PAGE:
Owners of shopping centers have a choice: They can lease space to whomever shows up with a check in hand, putting a dollar store here and a fancy salon there. Or, they can think like Edens Vice President of Investments Nicole Shiman, who orchestrates an entire plaza as one harmonious whole.
“Tenants are increasingly focused on being part of a ‘place’ versus simply leasing space at a center,” Shiman said. She focuses not just on balance sheets, but “on co-tenancy, design and how the place attracts the consumer to visit and spend time.”
That’s evident at Edens properties like River Market in Fort Lauderdale, home to a Whole Foods, a high-end hot yoga studio and the classy Sage Cafe. She will bring that attitude to the redevelopment of Lakeside Center in Boca Raton, which will be home to the first new Greenwise in southeast Florida, and to new properties as well.
“[Edens is] actively pursuing opportunities of scale in prime demographic areas across South Florida,” said Shiman, who will speak at Bisnow’s Retail & Mixed-Use Revolution event March 6. She’ll be joined by panelists including Property Markets Group principal Ryan Shear, Tricera Capital co-founder Scott Sherman, East End Capital founder David Peretz and more.
UrbanX Group co-founder Andrew Hellinger is in the middle of topping off three buildings that make up his River Landing project along the Miami River in the Health District. He said he is watching trends in the retail world, including national mall retailers closing stores, restaurants designing larger food prep areas for delivery drivers, online retailers opening brick-and-mortar stores to boost online sales, and conversely, brick-and-mortar retailers looking for smaller spaces, since a lot of their sales have gone online.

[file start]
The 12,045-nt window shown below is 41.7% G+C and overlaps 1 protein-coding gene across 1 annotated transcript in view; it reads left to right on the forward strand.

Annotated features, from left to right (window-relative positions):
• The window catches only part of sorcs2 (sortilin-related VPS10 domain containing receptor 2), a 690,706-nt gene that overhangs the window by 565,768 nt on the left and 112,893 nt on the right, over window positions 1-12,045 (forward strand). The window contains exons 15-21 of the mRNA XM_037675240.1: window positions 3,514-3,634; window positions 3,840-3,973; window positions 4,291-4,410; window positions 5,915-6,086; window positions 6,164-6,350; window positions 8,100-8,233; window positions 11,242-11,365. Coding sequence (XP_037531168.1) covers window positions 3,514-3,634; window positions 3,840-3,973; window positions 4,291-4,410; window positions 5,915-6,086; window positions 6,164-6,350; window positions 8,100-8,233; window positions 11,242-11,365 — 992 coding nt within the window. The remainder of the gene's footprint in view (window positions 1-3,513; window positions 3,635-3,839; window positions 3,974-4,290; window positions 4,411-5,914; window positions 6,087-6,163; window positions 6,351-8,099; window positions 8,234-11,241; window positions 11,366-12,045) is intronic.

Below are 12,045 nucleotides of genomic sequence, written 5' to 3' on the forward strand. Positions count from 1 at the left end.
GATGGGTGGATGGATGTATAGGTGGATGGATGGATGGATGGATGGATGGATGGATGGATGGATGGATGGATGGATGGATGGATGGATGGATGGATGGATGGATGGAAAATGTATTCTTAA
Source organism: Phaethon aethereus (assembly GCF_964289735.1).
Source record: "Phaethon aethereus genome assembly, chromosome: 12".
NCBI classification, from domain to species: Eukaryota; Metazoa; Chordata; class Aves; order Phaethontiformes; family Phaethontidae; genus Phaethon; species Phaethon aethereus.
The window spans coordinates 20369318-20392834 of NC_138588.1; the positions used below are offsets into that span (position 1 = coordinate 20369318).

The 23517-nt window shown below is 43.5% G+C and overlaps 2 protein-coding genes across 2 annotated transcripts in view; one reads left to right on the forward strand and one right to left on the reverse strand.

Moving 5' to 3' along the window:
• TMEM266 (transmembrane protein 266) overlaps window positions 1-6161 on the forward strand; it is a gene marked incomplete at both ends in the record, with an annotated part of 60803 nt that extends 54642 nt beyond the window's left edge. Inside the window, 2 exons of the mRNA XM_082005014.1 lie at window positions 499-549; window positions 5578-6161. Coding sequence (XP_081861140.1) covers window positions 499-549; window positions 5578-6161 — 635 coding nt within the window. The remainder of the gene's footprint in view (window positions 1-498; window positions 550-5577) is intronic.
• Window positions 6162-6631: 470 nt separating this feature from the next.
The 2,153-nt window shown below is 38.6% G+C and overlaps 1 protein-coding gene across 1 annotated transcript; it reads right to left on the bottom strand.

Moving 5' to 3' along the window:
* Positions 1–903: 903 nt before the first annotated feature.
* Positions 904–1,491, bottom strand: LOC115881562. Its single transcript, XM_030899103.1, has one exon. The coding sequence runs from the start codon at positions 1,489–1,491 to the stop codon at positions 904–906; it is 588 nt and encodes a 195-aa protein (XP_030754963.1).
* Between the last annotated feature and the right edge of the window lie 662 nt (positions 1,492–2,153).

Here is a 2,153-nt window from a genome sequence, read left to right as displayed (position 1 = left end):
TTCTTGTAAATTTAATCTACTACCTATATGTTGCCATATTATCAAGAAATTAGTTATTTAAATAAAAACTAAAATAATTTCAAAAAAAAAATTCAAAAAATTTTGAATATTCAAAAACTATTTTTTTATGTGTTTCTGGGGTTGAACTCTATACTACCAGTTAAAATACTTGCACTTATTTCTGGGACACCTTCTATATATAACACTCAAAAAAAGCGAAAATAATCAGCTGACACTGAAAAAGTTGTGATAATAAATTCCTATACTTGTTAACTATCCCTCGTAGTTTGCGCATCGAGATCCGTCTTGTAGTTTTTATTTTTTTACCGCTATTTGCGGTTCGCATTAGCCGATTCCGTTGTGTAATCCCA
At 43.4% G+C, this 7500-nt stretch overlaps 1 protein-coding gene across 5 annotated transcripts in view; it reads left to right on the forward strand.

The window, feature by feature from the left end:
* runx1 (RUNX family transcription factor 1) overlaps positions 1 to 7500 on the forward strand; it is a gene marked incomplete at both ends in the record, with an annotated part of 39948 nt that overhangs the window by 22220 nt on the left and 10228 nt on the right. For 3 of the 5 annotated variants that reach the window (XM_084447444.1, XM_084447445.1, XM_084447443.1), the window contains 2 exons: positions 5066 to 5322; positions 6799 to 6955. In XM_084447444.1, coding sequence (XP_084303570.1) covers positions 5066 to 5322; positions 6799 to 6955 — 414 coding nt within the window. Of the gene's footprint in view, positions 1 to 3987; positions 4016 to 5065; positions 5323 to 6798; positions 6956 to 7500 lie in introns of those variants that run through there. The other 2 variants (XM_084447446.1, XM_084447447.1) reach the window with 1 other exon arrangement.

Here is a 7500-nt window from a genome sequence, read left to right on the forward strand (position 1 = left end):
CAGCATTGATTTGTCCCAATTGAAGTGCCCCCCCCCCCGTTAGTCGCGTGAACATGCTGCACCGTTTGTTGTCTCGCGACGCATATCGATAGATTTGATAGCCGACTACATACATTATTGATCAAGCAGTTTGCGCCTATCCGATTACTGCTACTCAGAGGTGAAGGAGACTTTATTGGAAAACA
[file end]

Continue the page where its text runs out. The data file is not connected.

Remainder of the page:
He also noted that retail centers are incorporating experiential amenities designed to attract pedestrian traffic. His project benefits from having a natural water feature as its amenity. “We are building a linear park along the Miami River to attract people to the waterfront and the retail,” Hellinger said.
The impact of the rise of experiential retail was echoed by Whitney Robinette, who oversees asset management for Chicago-based L3 Capital’s portfolio, which includes holdings in New York, LA, Miami and Boston. “Retailers have to adapt to become more experiential in order to attract the customer to the store, but also to keep them there and to convert a sale,” she said. “I’m excited to see how retailers continue to change their in-store experiences as they get more creative. I expect that we’ll continue to see more brand collaborations as well (for example, lululemon and APL or Louis Vuitton & Supreme).”
Robinette said she’s also intrigued by pop-up tenants. “More retailers, specifically e-commerce, are looking for shorter-term leases in popular submarkets in order to create brand awareness and to test a market,” Robinette said. “This is interesting as an investor, but also as a customer.” Of course, a potential downturn is a growing concern for the real estate crowd. Robinette said her firm tries to cushion itself from a recession by only acquiring properties in high-traffic locations, so they will always have at least some demand. “Owning high-quality and differentiated real estate is the best defense in a market slowdown,” Shiman said. But she also knows that’s when deals can be had. “[We’re] positioning ourselves to be able to take advantage and grow opportunistically and capture value.”
This article was originally written & published by Deirdra Funcheon, Bisnow South Florida
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